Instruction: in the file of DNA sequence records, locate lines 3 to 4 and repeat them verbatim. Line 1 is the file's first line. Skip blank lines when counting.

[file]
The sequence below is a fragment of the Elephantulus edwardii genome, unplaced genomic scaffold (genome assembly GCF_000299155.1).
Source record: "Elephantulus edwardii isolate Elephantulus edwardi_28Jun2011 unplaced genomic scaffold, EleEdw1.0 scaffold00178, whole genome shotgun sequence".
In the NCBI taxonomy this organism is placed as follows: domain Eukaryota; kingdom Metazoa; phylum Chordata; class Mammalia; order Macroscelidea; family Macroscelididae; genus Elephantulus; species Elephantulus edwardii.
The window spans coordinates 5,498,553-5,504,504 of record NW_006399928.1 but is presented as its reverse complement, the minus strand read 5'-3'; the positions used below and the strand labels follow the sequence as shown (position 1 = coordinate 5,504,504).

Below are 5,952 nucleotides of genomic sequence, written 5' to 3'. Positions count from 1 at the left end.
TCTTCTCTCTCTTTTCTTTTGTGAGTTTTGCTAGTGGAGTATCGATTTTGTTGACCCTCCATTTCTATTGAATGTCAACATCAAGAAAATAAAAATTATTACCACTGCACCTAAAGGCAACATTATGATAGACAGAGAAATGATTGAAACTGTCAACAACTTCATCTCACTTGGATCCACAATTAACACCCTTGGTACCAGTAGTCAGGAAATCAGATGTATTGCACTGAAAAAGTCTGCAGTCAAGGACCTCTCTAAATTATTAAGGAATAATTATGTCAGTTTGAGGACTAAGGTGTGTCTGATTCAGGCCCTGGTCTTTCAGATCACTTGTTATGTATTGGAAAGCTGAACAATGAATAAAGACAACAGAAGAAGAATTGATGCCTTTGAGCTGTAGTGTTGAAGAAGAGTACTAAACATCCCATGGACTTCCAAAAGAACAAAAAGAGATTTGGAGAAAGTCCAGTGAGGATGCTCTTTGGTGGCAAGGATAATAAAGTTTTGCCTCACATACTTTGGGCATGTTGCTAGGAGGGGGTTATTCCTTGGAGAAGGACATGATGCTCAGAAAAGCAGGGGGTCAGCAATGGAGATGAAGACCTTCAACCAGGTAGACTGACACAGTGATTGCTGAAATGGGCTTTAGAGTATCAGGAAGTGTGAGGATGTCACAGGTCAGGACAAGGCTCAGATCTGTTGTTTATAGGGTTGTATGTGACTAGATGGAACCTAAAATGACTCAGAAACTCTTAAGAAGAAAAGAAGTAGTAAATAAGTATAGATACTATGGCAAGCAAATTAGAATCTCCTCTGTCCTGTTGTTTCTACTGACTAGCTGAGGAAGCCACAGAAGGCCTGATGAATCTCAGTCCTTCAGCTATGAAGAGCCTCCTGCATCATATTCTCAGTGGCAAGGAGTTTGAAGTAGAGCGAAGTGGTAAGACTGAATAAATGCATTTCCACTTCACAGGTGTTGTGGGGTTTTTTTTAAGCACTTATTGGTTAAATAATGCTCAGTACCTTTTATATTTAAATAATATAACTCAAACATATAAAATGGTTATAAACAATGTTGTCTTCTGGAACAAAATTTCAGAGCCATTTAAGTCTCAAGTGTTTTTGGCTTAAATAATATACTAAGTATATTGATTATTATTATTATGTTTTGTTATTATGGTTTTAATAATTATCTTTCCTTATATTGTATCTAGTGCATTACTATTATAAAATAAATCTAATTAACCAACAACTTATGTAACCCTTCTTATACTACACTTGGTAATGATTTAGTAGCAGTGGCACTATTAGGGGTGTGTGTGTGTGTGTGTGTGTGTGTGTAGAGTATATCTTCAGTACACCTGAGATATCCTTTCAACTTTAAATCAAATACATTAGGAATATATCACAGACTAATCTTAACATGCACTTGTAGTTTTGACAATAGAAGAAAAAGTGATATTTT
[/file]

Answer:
In the NCBI taxonomy this organism is placed as follows: domain Eukaryota; kingdom Metazoa; phylum Chordata; class Mammalia; order Macroscelidea; family Macroscelididae; genus Elephantulus; species Elephantulus edwardii.
The window spans coordinates 5,498,553-5,504,504 of record NW_006399928.1 but is presented as its reverse complement, the minus strand read 5'-3'; the positions used below and the strand labels follow the sequence as shown (position 1 = coordinate 5,504,504).